This is a serious issue as we can tell from comments already posted. Alice, so right about not being able to keep up…I’m just not allowing anything anymore because I don’t yet fully understand the ramifications of agreeing to the changes. But Facebook is by no means the only sm site taking advantage of consumer failings here. Just heard a story on NPR this morning about upcoming Google changes as well. Basically they are placing cookies on your system and then pushing marketing messages to you based on latest online movements. Will even start tracking mouse movements – YIKES!

    Re: branding that is interesting because it is a wonderful opportunity for marketers to be in touch with their end-users, but why should P&G know how often we need to wash clothes based on our sporting activities? Big Brother – for sure!


  6. Kate
    February 28, 2012

    I think that all of the changes that are happening on Facebook and with all of the social networks is expected, though it may not always be welcomed by the users. Honestly, by now anyone (brands or individuals) that is posting information or photos on a social network should expect that information to be widely available, nothing should appear that would either embarass the company, or reflect badly on the brand.

    The changes just reinforce the fact that posts on social networks should be filtered and the pages regularlly monitored for comments that should be removed. At the moment, anyone that visits a brand page can go back and look at the older information that still resides on the site, it just takes a little more work.

    Regarding the design of the new timeline, I do think that it is better for brands since the visual layout allows for both bigger and additional images, which make more of an impact when one visits the page. For example, the newest product, or upcoming event could be featured in the cover photo.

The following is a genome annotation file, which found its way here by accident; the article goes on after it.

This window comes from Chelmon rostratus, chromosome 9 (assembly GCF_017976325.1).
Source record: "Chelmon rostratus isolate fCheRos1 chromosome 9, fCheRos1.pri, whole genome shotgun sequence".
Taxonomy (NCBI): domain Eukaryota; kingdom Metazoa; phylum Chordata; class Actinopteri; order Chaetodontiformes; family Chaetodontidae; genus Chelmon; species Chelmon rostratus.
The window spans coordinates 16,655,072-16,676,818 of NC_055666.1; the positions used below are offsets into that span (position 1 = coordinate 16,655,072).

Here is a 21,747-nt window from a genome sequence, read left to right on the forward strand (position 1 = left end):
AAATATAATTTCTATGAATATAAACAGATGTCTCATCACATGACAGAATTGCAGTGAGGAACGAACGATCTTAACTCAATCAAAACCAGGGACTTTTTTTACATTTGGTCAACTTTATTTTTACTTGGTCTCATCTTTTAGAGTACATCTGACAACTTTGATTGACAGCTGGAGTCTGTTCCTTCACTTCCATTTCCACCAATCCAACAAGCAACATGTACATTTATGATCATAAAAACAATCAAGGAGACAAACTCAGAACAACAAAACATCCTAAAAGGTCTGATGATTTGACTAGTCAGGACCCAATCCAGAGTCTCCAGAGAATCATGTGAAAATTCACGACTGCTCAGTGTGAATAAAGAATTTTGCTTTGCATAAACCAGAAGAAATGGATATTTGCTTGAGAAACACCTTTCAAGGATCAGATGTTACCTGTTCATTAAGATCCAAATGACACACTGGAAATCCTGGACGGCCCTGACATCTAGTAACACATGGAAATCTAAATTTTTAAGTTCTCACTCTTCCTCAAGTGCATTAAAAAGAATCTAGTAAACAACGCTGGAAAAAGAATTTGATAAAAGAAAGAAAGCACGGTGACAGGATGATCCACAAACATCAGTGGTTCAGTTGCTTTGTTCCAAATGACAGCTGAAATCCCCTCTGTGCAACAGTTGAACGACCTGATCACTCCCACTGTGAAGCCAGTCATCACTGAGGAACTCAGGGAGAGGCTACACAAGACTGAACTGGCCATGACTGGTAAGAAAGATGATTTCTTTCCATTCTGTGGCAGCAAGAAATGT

7. Barbara
    February 28, 2012

    Privacy, lol, we have lost that a long time ago, we can’t put Pandora back in the box. Facebook has crept in and gutted us like a fish. People post pictures and write things that they would never say or show face to face. If you “like” us and enter to win a trip or car – seems to be the norm at the moment. Only the unborn can be saved.


  8. merylkotin
    February 28, 2012

    I agree with Alice. The last thing anyone wants or needs is their past haunting them! I am concerned about the privacy issues with the new timeline. There is too much access and not enough security. The new timeline is invasive although I can see it being effective for brands. Being automatically switched to the timeline format certainly will make me apprehensive about having any information on my profile.


  9. Karen Linderman
    February 28, 2012

    I agree with Alice re: “Brands shouldn’t be hiding anything”. Social media was such a gift to brand building as it allows a two-way conversation with their consumers and prospects as well as a chance to lay all cards on the table. Sure you have to take the good with the bad, but if your brand is not listening to the “bad” then you are living in a bubble,

    Personal social media accounts are an entirely different beast, since most of us don’t want every little thing we do to be blasted out to the world. (i.e. Karen pinned a picture on Pinterest, Karen added a book to her likes, Karen fixed a typo in her profile.) Who cares? I don’t want to bother my friends every time I make a change to my page. I get extremely frustrated every time Facebook makes a change to their interface because what I thought was private or not being posted is all of sudden being posted. But, as Alice said, we put up with it because it is the place we need to be because every one else is there. Even though there are plenty of other social media sites to choose from-Facebook has a monopoly on social networking. I do predict at some point Facebook will cross the line with all of the changes they keep making and individuals will eventually look for other options. But for now–we don’t have much of a choice.


  10. Alice
    February 28, 2012

    Don’t get me wrong, i’m a facebook lover. However, with all these new changes, I can’t keep up with all my security settings. It just keeps changing and changing to the point that sometimes i give up and just let it be. Like you said, shouldn’t we all have the ability to secure what we want to keep private? Brands and consumers alike should be able to navigate through these social medias without the fear that the past will haunt them. However, as a brand, I dont think there should be anything you should be hiding. Each post should be a good representation of who are you to consumers across all boards.Although that concept could be applied to consumer posts as well, I feel like consumers aren’t selling themselves to anyone other than their friends/family versus the entire social media community.